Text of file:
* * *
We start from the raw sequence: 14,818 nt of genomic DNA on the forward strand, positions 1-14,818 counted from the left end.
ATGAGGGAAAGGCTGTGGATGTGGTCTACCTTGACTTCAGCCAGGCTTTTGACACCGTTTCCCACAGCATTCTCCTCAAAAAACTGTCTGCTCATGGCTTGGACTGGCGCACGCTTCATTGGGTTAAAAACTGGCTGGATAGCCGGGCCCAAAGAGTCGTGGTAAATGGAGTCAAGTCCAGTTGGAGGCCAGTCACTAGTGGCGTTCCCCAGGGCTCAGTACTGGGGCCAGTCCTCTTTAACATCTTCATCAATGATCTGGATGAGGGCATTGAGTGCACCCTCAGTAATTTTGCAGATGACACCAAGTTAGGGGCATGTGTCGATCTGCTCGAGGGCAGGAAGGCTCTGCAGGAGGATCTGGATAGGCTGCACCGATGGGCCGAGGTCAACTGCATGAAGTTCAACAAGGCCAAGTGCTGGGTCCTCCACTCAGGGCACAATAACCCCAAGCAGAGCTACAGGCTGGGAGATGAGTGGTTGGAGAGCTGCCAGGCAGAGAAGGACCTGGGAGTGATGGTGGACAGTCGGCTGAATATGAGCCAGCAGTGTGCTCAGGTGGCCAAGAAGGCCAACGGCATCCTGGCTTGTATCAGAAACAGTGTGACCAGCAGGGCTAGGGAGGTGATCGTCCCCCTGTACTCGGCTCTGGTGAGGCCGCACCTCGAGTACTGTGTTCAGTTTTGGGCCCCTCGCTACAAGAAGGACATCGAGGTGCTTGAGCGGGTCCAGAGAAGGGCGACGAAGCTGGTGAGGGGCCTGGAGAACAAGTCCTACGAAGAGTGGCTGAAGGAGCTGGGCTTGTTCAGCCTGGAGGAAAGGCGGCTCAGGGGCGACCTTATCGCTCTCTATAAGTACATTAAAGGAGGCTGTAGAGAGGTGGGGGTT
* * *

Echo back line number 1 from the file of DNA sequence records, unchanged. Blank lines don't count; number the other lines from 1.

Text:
We start from the raw sequence: 14,818 nt of genomic DNA on the forward strand, positions 1-14,818 counted from the left end.